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While John Gerrard and Brody Condon explore painting and photography, RSG playfully deconstructs the video loop. RSG’s series Prepared Playstation takes its name from a series of works by John Cage, the artist and musician who wrote compositions for “prepared piano”–one whose sound had been changed by objects placed on the hammers or dampers or between strings. The “preparation” in this case is distinctly low-tech, a rubber band wrapped around the game controller (below, top image) so that it holds the buttons in place and makes a scene from a game play perpetually. RSG-THUG2 (2005) (below, bottom image), a work in the Prepared Playstation series created for the 2005 exhibition Logical Conclusions: 40 Years of Rule-Based Art at the Pace Wildenstein gallery in New York, uses three scenes prepared inside the skateboarding game Tony Hawk’s Underground 2. The project exploits glitches in the game’s code: navigating through the game, RSG discovered moments where movement cannot be properly rendered or characters get trapped in loops. In one of the scenes from RSG-THUG2, the game character is skateboarding along a railing, and the game architecture “breaks open”–the image cracks and starts oscillating between the accurate representation of the image and colorful abstract forms. In all the Prepared Playstation scenes, RSG “catches” a particular game sequence and makes it play itself in a continuous loop. While the project references and plays with the concept of the video loop, it also reveals the architecture of its image construction, exposing the moment where the data creating the image is improperly processed.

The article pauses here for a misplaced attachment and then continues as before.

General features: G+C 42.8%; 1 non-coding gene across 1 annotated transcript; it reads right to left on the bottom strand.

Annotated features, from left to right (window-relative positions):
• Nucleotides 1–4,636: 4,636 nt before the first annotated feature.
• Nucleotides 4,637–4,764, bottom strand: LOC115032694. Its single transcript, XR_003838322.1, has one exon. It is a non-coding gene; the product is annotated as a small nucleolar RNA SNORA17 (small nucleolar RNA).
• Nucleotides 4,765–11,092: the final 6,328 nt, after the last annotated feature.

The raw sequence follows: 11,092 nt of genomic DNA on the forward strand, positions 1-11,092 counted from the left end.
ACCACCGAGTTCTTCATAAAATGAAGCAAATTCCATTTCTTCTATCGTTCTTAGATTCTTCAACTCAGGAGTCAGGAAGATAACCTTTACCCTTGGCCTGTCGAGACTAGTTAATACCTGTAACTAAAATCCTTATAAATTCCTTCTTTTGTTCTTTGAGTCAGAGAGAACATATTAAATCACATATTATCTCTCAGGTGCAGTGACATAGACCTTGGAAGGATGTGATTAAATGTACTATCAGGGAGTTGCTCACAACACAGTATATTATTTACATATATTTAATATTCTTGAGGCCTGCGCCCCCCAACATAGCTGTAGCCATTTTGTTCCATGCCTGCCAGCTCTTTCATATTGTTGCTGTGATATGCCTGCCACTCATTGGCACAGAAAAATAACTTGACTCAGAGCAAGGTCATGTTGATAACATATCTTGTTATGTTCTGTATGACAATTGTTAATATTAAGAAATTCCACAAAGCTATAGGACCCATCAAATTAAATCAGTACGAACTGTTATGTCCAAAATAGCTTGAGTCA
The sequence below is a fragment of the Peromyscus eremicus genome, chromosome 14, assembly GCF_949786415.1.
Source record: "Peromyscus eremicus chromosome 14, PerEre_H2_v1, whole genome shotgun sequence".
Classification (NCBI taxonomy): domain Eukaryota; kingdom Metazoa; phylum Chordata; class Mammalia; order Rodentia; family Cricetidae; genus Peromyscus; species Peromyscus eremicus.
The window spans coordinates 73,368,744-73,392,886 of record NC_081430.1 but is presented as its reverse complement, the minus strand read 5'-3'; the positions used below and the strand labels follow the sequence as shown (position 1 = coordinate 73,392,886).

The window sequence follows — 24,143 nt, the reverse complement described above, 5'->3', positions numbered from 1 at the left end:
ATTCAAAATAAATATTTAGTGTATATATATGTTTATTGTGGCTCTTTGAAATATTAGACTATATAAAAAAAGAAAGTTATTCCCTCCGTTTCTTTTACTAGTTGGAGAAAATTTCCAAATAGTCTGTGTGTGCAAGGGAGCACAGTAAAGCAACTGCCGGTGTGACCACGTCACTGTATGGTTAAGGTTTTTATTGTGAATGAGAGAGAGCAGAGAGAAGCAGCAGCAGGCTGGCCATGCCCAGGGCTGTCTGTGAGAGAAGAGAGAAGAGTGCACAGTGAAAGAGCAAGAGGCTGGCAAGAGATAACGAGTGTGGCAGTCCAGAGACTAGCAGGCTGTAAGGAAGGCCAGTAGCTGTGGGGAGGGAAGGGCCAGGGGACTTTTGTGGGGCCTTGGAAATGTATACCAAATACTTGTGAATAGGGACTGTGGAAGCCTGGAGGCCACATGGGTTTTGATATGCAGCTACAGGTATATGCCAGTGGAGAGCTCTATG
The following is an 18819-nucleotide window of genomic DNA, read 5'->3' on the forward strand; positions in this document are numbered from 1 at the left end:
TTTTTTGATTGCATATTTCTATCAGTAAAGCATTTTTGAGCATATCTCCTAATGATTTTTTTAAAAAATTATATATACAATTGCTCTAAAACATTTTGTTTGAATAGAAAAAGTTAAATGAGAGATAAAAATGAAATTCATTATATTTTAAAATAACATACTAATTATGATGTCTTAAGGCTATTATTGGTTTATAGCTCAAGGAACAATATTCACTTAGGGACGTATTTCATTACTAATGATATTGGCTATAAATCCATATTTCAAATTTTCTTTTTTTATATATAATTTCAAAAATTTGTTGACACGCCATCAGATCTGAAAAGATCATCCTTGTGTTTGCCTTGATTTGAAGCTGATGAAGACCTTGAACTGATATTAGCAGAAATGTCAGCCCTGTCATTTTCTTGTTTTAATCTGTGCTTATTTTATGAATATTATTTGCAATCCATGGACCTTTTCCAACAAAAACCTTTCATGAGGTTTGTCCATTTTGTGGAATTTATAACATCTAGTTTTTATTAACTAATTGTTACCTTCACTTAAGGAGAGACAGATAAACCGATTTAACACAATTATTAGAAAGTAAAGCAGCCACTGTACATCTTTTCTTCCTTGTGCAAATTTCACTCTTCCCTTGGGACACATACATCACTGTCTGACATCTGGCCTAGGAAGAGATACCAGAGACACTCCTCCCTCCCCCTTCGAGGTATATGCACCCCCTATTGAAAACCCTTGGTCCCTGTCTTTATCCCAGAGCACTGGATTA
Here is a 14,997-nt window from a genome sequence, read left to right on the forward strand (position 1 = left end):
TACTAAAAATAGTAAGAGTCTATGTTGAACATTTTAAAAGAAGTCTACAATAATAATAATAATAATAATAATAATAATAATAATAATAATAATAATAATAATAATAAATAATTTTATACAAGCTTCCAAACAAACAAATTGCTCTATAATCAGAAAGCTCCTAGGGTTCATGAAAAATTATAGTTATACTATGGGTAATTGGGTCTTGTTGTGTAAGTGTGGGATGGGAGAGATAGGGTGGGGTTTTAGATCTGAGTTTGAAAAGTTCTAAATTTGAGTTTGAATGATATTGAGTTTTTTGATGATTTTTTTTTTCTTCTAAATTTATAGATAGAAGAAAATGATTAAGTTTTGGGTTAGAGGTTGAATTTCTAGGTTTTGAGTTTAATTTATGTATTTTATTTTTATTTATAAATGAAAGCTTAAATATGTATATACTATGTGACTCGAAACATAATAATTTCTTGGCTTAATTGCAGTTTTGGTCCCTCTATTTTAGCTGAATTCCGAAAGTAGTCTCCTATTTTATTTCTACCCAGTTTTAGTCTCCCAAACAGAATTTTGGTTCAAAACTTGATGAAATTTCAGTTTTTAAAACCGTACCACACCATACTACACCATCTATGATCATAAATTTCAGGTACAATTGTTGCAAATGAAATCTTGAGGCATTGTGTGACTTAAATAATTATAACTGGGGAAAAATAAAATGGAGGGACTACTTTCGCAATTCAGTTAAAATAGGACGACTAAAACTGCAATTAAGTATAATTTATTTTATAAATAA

Credit: Courtesy of RSG


Credit: Courtesy of Pace Wildenstein

Prepared Playstation, Three Modifications, and John Gerrard’s works all exist in a “slipping space” that opens up a new perspective on the qualities of the digital image. Prepared Playstation appears to be a video loop but reveals and deconstructs the creation of its images. Dust Storm (Dalhart, Texas), Animated Scene (Oil Field), and ­Resurrection (after Bouts) evoke painting and photography yet present scenes that are in constant motion or evolve over time and can be navigated. All the projects capture characteristics of traditional art forms and demonstrate how the digital image transcends and reconfigures them. They are 3-D image spaces that operate in real time and perpetually play themselves, suggesting a state of being driven by algorithmic calculations.

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Credit: Courtesy of Brody Condon

Tagged: Computing

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